After Ideate and Mid-Semester Review, we had one big, general idea of how to improve access to menstrual products at Rice. Our idea revolves around the concept of a “period pack”, which incorporates multiple products bundled together to eliminate concern over taking more than one. Although we had a basis for our solution, we still needed to work out the details. Which location on-campus is private, yet centrally located for all users to access? How many products should be in each pack? Maybe the “packs” are not pre-built, but customizable instead. How do we regulate the amount of products taken by users, as to not add additional financial burden to the stakeholder?
We aimed to address all these questions by assembling different quality prototypes of our solution. A low fidelity prototype is made of easily accessible, cheap materials. The goal of “lo-fi” prototyping is to rapidly produce and test different aspects of the solution. We made several lo-fi prototypes of menstrual products so we could test different ways of bundling them together. Which method is easiest to assemble? How will a user feel holding the product? Is it discreet enough to carry, as some users mentioned in our survey? Our lo-fi prototypes allowed us to answer these questions quickly before we built a bigger, more advanced prototype of our solution.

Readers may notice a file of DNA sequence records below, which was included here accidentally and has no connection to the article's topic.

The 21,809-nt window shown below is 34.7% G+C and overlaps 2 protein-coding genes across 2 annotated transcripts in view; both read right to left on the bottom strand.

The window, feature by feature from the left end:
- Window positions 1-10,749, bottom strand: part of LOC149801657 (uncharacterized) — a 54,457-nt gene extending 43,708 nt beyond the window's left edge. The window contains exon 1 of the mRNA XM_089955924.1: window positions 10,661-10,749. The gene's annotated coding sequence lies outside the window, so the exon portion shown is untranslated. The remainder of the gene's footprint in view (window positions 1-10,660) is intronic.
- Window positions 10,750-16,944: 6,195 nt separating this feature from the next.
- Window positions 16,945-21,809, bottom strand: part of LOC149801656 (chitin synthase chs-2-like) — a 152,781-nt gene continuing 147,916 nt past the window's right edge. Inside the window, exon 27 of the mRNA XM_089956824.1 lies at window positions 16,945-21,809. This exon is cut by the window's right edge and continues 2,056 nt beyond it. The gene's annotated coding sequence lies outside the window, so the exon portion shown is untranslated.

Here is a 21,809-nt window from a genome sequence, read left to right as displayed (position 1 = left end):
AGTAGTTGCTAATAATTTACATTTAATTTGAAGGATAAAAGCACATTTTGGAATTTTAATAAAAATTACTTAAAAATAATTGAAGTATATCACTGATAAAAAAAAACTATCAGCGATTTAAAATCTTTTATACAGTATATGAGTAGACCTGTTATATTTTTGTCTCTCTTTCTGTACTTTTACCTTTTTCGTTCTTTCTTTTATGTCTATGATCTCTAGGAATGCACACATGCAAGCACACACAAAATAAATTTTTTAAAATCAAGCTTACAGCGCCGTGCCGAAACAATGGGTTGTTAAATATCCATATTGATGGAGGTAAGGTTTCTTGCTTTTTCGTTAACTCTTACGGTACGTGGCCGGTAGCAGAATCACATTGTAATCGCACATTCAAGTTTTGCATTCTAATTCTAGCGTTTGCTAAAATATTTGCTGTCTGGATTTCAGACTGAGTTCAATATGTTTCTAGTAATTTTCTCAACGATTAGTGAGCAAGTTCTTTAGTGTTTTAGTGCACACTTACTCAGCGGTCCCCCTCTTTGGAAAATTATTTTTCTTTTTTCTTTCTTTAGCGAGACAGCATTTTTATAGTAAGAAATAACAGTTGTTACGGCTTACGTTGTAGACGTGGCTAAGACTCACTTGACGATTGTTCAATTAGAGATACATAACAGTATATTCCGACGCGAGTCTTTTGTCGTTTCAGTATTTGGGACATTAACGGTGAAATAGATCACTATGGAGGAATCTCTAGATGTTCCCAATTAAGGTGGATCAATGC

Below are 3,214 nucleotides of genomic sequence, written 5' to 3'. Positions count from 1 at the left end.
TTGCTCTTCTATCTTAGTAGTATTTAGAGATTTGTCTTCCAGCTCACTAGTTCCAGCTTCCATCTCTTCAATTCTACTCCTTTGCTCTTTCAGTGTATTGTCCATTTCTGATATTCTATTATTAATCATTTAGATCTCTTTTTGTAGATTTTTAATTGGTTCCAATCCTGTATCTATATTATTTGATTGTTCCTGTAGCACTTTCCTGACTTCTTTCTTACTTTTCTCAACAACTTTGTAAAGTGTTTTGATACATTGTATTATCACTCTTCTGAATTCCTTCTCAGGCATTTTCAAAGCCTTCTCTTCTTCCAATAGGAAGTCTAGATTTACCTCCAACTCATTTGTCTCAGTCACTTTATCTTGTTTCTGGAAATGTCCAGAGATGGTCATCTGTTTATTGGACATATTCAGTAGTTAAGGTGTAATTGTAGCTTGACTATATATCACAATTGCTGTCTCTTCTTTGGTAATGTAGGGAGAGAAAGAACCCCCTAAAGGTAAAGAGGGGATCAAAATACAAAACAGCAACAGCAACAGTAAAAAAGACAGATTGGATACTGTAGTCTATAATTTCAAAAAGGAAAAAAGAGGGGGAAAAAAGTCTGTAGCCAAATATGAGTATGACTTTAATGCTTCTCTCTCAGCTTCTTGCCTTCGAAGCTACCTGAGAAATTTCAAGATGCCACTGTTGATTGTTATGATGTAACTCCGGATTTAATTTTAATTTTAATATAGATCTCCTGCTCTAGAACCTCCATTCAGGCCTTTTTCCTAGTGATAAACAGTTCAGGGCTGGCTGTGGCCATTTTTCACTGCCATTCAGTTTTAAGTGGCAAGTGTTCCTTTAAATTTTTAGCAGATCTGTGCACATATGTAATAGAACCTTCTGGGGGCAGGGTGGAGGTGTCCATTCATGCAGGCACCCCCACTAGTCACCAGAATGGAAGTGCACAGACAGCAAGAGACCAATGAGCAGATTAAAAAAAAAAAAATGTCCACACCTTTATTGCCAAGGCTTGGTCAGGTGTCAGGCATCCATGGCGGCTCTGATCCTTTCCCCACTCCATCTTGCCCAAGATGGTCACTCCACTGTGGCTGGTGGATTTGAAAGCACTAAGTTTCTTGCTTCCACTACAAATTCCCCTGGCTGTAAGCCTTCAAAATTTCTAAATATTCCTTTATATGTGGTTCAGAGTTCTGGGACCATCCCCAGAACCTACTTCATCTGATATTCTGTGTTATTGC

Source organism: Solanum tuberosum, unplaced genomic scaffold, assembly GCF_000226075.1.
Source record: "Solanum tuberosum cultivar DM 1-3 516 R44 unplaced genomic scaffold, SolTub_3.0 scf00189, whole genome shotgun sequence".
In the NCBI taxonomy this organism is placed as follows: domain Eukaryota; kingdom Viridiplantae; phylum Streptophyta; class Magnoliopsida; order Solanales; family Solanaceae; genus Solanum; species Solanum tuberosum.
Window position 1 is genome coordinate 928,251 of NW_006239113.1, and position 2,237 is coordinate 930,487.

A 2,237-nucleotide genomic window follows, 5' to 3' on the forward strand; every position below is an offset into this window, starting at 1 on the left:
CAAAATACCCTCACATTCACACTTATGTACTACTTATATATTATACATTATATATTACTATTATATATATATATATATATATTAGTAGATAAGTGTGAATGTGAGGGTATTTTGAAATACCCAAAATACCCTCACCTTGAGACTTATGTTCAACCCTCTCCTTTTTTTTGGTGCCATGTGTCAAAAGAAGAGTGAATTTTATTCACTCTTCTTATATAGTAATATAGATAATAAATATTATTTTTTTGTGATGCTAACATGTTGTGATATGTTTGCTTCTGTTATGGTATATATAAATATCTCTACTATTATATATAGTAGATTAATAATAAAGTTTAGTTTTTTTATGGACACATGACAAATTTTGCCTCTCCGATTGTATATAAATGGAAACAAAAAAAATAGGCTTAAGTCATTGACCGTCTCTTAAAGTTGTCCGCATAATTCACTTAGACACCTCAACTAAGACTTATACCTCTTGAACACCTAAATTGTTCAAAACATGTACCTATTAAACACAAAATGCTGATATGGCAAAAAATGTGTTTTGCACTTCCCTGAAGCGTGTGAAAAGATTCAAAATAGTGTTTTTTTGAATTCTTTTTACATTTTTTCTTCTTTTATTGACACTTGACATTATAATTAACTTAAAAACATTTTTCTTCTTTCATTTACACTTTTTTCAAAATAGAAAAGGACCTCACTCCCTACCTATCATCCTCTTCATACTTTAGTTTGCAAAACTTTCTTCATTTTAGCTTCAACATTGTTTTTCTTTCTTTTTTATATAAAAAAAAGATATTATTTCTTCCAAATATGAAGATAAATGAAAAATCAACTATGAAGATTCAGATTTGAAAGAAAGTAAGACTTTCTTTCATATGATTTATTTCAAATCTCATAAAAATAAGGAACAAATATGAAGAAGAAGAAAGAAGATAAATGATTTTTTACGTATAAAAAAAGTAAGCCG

Our first iteration of prototypes began with the idea of bundling products themselves. We used large straws to symbolize tampons and stacks of construction paper to represent pads. These bundles were smaller than we expected and incredibly easy to assemble. They also allow users to choose which product they prefer, whereas our second prototype does not give users this choice. However, we were impressed with this prototype’s compactness – we were able to fit many different sized “products” inside!
We used these insights we gathered from lo-fi prototyping as we built a “product station” for actual menstrual products. This station incorporates the “pack” idea in customizable form – bags are provided to users with several loose products. The station also includes bundles of products alongside single-item products (the current solution). We plan to test this station at Open Studio on Saturday to observe which option users initially gravitate to. We also plan to leave the “stations” somewhere on-campus at Rice and count how many products in each option are left after a certain period of time. From these tests with our medium-fidelity prototype, we can decide which option users like best as we move toward our final solution!